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Soft blue swirls of mineral-rich water and gently billowing steam that rises from the water's surface make up the magnificence of the Blue Lagoon. A gigantic geothermal spa that has effectively ridden numerous individuals of skin ailments, this man-made lagoon is one of Iceland's finest, and most visited attractions. Situated on a large lava field, the water in the lagoon is typically fed by the output of Svartsengi, a geothermal power plant that lies adjacent to the lagoon. Sulfur and silica are prime ingredients that lend the warm waters of the lagoon its curative powers, drawing eager visitors from across the world. Visitors can apply the famous silica mud mask and see its skin-restorative powers for themselves, or feel the warm gush of the lagoon's waterfalls as it takes away any semblance of soreness from their muscles. There is also a sauna room, and a restaurant on site.
The Therme Vals is a popular thermal spring spa complex which also has a hotel on its premises. This place was the creation and brainchild of award winning architect Peter Zumthor. It is a famous tourist attraction as it is the only natural thermal springs in this particular area of Graubunden Canton. Peter built this place with a unique look which was basically to make it look like a cave or a quarry building. Therme Vals offers various spa treatments to suit your needs, visit their website to know more about this.
Britain's only natural thermal spa, Thermae Bath Spa offers you warm, natural mineral-rich waters to soak the chill away. To soothe your mind and body, the spa offers a wide range of treatments. You can even book for the different spa sessions like the New Royal Bath or the Cross Bath. The spa uses water from natural springs which lie beneath the city of Bath. Heated, mineral-rich water flows from these natural springs everyday. One can also try the Minerva Bath, open-air roof top pool, aroma steam rooms and waterfall shower. Top off the bath with a nice healthy bite at Springs Cafe & Restaurant.
Although bathing culture has roots as far back as the Roman Empire, the thriving Hungarian tradition began to take shape when the country was under Ottoman rule in the 16th and 17th centuries. More than just a preeminently popular spot for both locals and tourists in the nation's capital, the Széchenyi Baths also comprise the largest thermal bath complex in all of Europe. Its 15 indoor baths and three large outdoor pools are fed by two hot springs whose waters have medicinal value, particularly in the way of joint health. Upon arrival, visitors can seek healing advice from a qualified team, relax with a massage or rejuvenating therapy, enjoy activities in the open-air pool, and so much more.
Often called Carlsbad, Karlovy Vary is the famous Bohemian spa town, located about 130 kilometers (81 miles) from Prague. The historic city dates back to late 1300s and is perhaps best known for the several natural springs it is home to. Apart from over 300 springs, the place also boasts of the mystical River Teplá that always remains warm even when the rest of the city is freezing! Thanks to these beautiful hot springs and its unique location, Karlovy Vary offers some of the best panoramas in the Czech Republic, and is therefore, a popular tourist hub.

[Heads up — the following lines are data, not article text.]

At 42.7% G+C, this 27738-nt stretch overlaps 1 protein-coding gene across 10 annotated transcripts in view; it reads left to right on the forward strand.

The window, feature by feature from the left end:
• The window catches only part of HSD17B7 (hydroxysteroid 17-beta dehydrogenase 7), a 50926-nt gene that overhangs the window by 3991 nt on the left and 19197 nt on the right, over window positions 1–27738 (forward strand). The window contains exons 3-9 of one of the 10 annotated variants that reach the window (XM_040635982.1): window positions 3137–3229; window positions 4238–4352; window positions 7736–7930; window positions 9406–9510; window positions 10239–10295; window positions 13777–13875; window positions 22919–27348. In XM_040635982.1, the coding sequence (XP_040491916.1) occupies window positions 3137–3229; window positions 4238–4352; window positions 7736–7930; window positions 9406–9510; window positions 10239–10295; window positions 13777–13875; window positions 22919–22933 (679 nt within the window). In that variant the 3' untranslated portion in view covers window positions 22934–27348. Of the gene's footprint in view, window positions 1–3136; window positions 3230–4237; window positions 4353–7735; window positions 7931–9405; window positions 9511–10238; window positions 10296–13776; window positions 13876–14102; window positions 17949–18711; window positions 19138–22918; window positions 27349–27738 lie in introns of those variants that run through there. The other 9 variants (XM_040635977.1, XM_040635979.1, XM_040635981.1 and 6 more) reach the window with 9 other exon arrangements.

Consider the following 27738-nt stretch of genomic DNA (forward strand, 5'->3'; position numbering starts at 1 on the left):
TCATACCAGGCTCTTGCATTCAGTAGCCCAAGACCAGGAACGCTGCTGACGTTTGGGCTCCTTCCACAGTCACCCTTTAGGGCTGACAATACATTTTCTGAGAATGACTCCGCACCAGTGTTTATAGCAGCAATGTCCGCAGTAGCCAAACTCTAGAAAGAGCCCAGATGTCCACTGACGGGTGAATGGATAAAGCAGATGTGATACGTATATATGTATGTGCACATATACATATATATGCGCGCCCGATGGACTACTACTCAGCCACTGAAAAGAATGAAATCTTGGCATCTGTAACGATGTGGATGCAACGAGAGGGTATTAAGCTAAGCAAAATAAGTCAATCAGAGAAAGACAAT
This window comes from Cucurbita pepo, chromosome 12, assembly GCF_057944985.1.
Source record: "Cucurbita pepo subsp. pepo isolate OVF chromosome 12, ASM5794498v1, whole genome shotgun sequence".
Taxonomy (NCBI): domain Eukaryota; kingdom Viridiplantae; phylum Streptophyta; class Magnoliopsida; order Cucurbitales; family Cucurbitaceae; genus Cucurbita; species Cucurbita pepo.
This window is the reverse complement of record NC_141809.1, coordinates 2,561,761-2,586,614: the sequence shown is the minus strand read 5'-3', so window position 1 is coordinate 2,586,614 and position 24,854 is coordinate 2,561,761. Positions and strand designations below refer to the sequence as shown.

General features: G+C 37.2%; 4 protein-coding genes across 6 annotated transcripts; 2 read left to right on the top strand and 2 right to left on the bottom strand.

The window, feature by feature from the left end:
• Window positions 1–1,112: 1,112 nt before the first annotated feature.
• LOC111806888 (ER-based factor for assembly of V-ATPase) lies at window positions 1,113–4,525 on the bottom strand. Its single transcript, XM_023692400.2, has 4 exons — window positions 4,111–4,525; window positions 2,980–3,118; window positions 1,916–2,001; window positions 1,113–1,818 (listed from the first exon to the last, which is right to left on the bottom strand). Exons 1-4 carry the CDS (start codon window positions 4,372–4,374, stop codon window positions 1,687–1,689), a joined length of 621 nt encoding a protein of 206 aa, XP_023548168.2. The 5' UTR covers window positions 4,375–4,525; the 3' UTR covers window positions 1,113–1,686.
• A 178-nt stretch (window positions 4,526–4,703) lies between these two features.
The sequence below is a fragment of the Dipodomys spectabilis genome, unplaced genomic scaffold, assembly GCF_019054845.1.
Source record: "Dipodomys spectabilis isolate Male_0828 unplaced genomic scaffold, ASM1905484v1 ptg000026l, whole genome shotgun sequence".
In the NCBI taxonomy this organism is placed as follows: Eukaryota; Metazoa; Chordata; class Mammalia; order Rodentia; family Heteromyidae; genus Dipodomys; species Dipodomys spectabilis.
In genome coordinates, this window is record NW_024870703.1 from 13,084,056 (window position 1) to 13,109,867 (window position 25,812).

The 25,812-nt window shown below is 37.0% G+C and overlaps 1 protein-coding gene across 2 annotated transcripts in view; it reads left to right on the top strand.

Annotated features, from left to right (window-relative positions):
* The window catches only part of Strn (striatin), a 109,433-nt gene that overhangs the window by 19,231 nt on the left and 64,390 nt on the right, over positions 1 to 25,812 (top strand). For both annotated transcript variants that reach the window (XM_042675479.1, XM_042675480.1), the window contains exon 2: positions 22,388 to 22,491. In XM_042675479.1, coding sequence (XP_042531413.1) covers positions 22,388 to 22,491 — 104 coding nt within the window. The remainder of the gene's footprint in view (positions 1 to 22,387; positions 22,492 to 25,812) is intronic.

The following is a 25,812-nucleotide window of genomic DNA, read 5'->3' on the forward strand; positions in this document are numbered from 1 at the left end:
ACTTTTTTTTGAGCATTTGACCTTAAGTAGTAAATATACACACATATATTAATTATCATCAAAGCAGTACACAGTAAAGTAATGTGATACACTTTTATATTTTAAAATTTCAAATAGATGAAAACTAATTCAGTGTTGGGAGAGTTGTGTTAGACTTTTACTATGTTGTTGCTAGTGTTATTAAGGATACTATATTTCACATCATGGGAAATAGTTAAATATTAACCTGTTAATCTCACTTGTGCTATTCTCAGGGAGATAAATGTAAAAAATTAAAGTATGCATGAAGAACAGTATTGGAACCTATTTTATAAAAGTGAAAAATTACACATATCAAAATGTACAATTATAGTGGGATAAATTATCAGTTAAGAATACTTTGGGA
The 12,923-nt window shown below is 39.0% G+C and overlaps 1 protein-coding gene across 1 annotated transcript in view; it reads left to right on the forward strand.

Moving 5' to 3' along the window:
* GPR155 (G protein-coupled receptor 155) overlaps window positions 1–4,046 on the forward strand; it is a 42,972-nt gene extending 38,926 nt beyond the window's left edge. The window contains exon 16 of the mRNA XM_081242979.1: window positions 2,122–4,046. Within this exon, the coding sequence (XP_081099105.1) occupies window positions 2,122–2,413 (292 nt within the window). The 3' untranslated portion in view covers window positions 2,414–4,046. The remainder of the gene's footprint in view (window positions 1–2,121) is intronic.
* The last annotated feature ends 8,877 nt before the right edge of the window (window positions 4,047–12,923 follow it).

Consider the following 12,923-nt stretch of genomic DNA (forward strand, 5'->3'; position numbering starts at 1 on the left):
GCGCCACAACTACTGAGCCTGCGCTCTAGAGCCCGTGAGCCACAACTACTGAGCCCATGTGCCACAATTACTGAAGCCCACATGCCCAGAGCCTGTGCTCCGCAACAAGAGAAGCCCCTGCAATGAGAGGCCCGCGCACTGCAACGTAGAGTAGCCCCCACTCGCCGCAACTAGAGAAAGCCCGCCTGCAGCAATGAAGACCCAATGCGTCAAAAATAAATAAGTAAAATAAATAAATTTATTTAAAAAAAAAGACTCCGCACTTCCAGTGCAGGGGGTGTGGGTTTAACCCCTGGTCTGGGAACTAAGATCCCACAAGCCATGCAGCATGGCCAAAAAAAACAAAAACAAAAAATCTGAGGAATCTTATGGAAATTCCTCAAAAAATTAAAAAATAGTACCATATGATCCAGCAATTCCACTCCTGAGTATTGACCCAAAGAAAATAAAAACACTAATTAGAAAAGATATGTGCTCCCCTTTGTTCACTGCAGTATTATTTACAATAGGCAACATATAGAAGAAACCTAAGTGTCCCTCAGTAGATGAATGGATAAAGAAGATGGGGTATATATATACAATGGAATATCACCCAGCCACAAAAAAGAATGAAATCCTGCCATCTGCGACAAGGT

Terme di Saturnia are a set of hot springs comprising of two main thermal waterfalls and shallow pools. The luscious surroundings and beneficial properties of the water makes it a massive, therapeutic outdoor spa. And you don't even have to pay anything. Originated from a volcanic crater, the springs have been in existence for more than 3,000 years and was used by Roman royalties. A popular tourist destination for its thermal baths, relax in the steamy waters for a rejuvenating experience.
Situated amidst the idyllic Tyrollean Alps is Aqua Dome, one of the most visited mineral spas in Austria. Initially made famous as a healing natural spring by superstitious farmers and locals, the spa grew popular among hikers and tourists. As of today, the Aqua Dome is a part of a well-equipped hotel with state-of-the-art facilities that include two artificial pools, top notch sauna and spa treatments as well as dining options. Breathtakingly beautiful and therapeutic, it will keep you coming back for more.
The Banos Arabes or Arab Baths, is an ancient public bath house that was built sometime in the 11th Century. The baths were so well made that they were used right up until the 17th Century and are some of the best preserved sights even today. Built next to the Puente Arabe, or Roman Bridge, the baths were built to service the then practice and belief of the Muslims that one should be cleansed before entering the city. The baths have three chambers, one for a hot bath, one for warm and a third for cold. Later the site became an agricultural land and then more recently it was converted into a private garden area.